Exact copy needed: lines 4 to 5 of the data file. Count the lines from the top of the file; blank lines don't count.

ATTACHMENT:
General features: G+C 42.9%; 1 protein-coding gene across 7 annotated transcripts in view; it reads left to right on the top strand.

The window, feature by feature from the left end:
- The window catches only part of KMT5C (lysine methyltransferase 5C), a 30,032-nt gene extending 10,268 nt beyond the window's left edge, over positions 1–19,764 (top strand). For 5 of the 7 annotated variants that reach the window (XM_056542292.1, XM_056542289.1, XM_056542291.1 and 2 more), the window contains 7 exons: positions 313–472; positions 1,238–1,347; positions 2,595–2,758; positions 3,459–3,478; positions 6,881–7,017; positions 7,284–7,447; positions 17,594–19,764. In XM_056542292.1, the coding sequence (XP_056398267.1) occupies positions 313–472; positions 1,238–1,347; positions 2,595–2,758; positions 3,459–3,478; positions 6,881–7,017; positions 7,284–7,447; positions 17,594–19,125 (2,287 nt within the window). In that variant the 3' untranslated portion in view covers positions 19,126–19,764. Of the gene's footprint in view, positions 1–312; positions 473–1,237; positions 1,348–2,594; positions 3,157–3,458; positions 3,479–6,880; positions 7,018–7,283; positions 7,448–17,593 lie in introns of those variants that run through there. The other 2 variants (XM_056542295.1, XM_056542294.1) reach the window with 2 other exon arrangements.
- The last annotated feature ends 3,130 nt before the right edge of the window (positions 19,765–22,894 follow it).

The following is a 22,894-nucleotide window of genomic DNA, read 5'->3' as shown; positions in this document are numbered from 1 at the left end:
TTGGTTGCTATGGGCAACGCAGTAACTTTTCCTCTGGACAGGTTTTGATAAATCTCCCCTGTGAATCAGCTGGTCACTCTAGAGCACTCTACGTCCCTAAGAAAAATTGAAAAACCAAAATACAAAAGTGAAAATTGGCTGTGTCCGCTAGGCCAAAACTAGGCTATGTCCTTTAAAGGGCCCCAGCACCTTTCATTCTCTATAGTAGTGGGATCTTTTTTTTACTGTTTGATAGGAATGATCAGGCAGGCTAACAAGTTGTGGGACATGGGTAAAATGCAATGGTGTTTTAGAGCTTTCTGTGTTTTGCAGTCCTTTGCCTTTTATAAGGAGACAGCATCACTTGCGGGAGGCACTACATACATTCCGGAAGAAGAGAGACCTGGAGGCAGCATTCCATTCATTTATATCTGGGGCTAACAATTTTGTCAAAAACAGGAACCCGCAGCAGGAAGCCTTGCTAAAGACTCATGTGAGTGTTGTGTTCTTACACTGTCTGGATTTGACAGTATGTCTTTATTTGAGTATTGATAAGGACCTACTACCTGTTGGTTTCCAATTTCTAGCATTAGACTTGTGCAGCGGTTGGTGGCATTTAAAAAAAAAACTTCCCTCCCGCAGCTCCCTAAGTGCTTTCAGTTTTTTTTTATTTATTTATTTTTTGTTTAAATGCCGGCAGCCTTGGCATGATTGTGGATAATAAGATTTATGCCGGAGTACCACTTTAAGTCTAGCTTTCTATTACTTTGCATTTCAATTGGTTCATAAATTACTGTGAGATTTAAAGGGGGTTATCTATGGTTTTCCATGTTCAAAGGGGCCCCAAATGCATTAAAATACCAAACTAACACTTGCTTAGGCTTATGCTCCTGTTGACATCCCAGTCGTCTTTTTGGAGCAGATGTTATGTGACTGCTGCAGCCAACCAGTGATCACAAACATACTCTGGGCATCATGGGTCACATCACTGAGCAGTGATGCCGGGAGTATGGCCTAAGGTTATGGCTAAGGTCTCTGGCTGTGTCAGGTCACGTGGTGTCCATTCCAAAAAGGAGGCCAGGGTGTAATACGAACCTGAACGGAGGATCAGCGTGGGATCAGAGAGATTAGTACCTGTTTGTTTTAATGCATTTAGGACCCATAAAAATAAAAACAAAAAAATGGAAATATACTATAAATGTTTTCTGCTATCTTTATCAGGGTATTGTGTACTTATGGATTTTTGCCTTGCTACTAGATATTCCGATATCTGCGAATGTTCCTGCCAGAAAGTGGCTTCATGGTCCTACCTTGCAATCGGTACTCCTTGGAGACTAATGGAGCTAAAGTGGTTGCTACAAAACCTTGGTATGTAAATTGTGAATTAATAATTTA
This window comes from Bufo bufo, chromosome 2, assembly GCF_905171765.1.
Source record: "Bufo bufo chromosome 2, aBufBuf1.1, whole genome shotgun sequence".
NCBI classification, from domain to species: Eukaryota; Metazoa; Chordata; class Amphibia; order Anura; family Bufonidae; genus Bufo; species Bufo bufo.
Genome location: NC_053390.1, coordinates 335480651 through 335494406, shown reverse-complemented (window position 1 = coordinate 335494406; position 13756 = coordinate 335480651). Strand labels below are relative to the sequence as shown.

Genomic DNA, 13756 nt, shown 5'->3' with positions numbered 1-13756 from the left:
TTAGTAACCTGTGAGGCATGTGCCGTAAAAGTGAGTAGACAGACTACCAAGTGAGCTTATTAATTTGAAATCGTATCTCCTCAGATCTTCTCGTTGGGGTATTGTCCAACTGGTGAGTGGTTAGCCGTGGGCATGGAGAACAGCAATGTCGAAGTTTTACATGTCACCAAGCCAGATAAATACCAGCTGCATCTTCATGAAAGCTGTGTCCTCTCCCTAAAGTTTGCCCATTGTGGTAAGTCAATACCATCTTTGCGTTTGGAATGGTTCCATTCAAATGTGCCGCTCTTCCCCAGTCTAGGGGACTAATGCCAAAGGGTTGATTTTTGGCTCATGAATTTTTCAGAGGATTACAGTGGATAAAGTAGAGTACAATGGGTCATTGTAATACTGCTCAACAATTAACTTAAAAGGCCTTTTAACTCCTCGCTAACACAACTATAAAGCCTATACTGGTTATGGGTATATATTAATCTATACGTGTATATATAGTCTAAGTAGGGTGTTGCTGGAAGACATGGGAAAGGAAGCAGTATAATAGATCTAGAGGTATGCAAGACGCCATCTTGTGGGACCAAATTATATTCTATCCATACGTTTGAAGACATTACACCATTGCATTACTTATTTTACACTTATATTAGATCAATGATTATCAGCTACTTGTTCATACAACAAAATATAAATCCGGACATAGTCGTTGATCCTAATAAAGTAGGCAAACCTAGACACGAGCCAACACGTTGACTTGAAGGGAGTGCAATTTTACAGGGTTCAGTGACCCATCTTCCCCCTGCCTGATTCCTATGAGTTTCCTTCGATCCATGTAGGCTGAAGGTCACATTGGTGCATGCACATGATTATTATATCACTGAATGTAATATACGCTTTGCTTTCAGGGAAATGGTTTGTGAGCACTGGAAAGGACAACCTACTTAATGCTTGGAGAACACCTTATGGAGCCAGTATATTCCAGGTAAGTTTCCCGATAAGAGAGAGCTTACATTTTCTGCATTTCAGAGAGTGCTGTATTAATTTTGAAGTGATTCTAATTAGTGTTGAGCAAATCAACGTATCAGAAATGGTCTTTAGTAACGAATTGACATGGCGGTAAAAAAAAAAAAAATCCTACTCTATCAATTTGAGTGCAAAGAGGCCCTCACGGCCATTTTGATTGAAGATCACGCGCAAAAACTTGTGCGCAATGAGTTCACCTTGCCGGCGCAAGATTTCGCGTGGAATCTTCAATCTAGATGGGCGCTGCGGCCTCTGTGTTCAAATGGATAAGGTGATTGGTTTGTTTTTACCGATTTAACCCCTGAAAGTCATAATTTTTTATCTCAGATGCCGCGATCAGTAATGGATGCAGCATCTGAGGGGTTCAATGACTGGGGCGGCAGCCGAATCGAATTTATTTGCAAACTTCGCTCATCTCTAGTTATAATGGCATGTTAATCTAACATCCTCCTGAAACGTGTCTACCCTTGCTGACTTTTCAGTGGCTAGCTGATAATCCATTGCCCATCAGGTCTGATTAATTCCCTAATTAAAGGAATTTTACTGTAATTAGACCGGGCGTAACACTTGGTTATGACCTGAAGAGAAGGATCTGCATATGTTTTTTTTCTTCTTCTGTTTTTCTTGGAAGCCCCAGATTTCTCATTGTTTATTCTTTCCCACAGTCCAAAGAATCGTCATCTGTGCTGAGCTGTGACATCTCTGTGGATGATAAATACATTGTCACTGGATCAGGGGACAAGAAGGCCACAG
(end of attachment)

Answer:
- The last annotated feature ends 3,130 nt before the right edge of the window (positions 19,765–22,894 follow it).

The following is a 22,894-nucleotide window of genomic DNA, read 5'->3' as shown; positions in this document are numbered from 1 at the left end: